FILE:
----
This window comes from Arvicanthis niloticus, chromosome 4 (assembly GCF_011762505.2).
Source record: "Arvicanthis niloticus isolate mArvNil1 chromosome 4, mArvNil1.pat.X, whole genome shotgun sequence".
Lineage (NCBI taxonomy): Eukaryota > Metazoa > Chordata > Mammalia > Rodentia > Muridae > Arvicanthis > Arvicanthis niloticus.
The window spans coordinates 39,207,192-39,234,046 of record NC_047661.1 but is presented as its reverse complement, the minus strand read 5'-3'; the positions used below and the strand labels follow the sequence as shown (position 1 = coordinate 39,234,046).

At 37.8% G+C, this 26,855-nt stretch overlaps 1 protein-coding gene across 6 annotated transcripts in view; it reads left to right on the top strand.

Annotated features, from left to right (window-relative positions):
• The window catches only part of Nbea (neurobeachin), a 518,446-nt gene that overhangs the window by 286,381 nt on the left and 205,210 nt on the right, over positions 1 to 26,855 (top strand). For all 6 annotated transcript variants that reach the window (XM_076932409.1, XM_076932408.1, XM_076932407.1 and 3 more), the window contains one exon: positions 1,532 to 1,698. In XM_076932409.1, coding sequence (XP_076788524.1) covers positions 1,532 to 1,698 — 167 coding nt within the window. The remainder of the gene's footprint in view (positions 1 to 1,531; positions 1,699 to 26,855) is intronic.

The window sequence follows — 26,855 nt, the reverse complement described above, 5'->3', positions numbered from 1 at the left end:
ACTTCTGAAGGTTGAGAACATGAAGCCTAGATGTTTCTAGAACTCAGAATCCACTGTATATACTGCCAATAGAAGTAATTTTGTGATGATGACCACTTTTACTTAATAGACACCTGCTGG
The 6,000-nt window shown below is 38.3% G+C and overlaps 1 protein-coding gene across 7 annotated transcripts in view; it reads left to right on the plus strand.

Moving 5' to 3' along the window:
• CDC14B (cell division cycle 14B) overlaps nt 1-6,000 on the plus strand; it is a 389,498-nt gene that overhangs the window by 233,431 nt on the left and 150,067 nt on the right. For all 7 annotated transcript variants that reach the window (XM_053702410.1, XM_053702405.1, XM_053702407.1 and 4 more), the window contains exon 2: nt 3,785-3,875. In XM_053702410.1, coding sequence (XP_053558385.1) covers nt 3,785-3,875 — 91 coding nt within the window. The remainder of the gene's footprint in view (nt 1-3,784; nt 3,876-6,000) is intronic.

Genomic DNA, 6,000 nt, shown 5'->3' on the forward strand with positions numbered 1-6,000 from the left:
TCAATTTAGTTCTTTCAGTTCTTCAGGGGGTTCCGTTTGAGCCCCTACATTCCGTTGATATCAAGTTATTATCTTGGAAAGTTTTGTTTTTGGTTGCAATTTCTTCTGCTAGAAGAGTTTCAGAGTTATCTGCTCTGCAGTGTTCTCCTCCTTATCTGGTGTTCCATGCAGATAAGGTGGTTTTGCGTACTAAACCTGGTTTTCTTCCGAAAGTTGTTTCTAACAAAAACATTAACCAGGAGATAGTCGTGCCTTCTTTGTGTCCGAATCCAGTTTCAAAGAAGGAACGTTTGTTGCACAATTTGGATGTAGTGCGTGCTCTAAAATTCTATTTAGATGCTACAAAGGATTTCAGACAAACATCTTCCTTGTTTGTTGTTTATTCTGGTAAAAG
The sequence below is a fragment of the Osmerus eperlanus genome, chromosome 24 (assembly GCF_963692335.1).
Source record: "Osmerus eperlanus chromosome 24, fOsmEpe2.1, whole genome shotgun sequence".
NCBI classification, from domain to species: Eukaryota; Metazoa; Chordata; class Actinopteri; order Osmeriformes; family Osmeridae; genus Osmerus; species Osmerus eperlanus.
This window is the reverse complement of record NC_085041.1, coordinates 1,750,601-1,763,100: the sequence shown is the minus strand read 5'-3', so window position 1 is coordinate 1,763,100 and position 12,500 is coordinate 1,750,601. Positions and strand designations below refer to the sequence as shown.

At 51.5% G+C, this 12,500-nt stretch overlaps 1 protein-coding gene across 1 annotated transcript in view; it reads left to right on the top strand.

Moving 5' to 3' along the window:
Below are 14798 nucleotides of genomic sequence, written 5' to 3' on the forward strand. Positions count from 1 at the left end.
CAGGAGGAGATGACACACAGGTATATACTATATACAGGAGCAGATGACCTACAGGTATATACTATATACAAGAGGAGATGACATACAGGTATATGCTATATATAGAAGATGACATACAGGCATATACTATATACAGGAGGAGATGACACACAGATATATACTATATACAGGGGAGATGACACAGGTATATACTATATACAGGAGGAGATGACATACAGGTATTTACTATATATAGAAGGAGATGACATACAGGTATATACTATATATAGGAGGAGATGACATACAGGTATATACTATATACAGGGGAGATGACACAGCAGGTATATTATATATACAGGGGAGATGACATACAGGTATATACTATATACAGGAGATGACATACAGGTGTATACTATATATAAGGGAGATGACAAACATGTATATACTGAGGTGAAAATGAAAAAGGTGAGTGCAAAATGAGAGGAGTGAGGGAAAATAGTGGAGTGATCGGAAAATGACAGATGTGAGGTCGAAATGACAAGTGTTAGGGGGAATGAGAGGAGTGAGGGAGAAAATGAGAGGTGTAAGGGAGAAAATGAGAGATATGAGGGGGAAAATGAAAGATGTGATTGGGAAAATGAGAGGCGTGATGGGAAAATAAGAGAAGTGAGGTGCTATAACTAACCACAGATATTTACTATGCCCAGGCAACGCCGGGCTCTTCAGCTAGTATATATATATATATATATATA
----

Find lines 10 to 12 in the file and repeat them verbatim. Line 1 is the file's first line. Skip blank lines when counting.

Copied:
The 6,000-nt window shown below is 38.3% G+C and overlaps 1 protein-coding gene across 7 annotated transcripts in view; it reads left to right on the plus strand.

Moving 5' to 3' along the window:
• CDC14B (cell division cycle 14B) overlaps nt 1-6,000 on the plus strand; it is a 389,498-nt gene that overhangs the window by 233,431 nt on the left and 150,067 nt on the right. For all 7 annotated transcript variants that reach the window (XM_053702410.1, XM_053702405.1, XM_053702407.1 and 4 more), the window contains exon 2: nt 3,785-3,875. In XM_053702410.1, coding sequence (XP_053558385.1) covers nt 3,785-3,875 — 91 coding nt within the window. The remainder of the gene's footprint in view (nt 1-3,784; nt 3,876-6,000) is intronic.